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Raas Leela is an Indian folk dance emanating in the holy cities of Mathura and Vrindavan. It can be traced back to the Hindu sacred writings like the ‘Bhagavata Purana’. The Raas Leela has been immortalized by folklore where Lord Krishna dances with his love Radha and the Gopis. Legend has it that children would dance and play along the banks of Yamuna, but slowly they grew bored of it and stopped one day. Lord Krishna was upset by this change as he was very fond of watching them, so he decided to play music by his flute. Such mesmerizing was his music that the young people joined him and started dancing around him. Radha and Krishna also danced with them and it continued for the night. Since then, it was known as Raas Leela and is immensely popular to this day. Many dance forms have integrated the Raas Leela in their style to tell this beautiful story. This divine dance has often been infused in Kathak, Bharatnatyam, Odissi, and Manipuri dance forms. Raas Leela is sometimes enacted on Holi, as it was believed to be originally performed on the eve of Holi.

While performing ‘Raas Leela’, costumes are worn similar to those that were worn in Vrindavan. Men generally wear a yellow dhoti and cover their bodies with heavy jewelry as well as a turban having peacock feathers, as was worn by Lord Krishna. Women, on the other hand, wear ghagra- choli and drape a dupatta. Soft, rhythmic and melodious songs are played with drums and cymbals to give a complete performance. It is presented on large gardens or halls with decorated mandaps. There are a few institutes that train in this famous dance form. Raas Leela is also referred to as the ‘dance of love’, as it was first presented in Vrindavan with great purity and passion.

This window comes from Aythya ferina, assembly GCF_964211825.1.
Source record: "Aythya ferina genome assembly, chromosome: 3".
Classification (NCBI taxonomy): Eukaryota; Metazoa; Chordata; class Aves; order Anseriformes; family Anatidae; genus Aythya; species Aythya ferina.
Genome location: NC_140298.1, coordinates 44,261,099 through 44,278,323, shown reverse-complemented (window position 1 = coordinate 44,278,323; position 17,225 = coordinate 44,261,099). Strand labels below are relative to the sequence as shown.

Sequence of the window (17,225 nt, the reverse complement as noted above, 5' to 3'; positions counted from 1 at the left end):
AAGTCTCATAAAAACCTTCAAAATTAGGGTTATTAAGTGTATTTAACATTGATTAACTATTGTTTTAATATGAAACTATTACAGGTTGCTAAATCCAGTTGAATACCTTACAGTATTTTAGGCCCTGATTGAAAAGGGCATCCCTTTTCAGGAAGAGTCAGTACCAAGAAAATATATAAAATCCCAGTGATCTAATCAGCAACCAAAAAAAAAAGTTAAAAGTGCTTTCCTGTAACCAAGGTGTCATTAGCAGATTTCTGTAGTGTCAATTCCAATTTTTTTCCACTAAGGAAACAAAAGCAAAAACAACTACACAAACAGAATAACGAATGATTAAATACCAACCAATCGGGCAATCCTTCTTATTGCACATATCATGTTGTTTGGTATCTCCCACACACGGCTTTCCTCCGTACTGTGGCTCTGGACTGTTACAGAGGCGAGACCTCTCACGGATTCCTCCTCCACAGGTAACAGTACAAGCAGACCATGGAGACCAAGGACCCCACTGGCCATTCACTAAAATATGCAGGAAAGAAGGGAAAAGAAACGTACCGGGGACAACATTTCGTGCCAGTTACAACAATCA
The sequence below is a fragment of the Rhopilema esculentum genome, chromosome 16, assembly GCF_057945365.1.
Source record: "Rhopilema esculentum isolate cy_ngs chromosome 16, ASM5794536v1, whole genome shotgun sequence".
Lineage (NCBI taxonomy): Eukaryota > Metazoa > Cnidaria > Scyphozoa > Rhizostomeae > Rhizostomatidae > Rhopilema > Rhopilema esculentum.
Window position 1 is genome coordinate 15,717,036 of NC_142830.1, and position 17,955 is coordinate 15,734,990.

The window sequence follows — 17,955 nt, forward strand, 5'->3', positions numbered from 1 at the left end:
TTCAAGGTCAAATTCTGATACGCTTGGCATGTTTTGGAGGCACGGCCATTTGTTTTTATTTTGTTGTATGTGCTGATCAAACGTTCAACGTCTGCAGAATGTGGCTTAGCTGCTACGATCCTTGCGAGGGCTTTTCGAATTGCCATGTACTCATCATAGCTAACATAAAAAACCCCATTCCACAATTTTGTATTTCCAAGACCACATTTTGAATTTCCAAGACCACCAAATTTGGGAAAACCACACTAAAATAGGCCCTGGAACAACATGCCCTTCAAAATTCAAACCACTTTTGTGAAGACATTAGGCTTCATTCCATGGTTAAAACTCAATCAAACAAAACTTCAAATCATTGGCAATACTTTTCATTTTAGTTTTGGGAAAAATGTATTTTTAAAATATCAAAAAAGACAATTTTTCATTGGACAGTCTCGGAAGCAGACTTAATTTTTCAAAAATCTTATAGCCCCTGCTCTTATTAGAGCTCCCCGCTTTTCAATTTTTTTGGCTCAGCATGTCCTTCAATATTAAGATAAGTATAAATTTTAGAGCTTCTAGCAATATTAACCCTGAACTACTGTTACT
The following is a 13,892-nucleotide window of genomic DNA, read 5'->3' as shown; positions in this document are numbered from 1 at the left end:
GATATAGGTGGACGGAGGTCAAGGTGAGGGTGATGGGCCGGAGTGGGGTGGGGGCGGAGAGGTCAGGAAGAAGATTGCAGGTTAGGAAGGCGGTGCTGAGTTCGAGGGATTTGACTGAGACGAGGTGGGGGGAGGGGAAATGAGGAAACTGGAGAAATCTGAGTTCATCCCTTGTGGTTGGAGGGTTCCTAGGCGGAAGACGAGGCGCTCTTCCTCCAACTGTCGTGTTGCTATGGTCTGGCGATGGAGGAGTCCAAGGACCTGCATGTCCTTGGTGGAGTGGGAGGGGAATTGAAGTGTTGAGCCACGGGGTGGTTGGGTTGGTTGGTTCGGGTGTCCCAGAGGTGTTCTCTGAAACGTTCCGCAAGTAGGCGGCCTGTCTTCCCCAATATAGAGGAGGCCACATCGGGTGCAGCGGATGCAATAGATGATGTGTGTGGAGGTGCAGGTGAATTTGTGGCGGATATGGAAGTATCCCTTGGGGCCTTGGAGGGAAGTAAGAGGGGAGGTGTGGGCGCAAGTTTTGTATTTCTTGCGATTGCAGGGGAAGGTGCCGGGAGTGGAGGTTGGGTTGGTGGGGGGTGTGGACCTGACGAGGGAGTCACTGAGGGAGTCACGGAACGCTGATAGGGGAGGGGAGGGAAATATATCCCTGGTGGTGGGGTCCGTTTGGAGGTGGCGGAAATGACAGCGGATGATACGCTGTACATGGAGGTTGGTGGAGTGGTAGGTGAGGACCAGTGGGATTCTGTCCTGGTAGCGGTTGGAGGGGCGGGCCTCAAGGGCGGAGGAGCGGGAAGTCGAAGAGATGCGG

The Raas Leela is an important part of traditional Manipuri culture and its uniqueness can be seen in every aspect of the dance form, be it the costume or the moves Precious
According to the scriptures, one night Lord Krishna played his flute and the Gopis of Vrindavan joined him in a night of dancing. The term “Raas Leela” roughly means Dance of Devine Love. The dance form tells the story of Krishna, Radha, and the Gopis, and is considered as Krishna’s favorite thing to do. The Raas Leela is an important part of the traditional Manipuri culture. When the dancers perform the Raas Leela, it symbolizes the spiritual love for Lord Krishna. It is one of the most important parts of Manipuri classical Indian dance. The Raas Leela was first started as a dance form in 1779 by Ningthou Ching-Thang Khomba, also known as Rajarshi Bhagya Chandra, an 18th-century Meitei monarch.

How does the word “Leela” meaning ‘act’ fit in here? Back in the time of traditional Raas Leela performances in Vrindavan, the songs were sung in Vraj language which many followers and devotees found it quite hard to follow. The need for a visual representation was felt. Thus started the enactments. The dancers or actors still follow the traditional form of dance and music.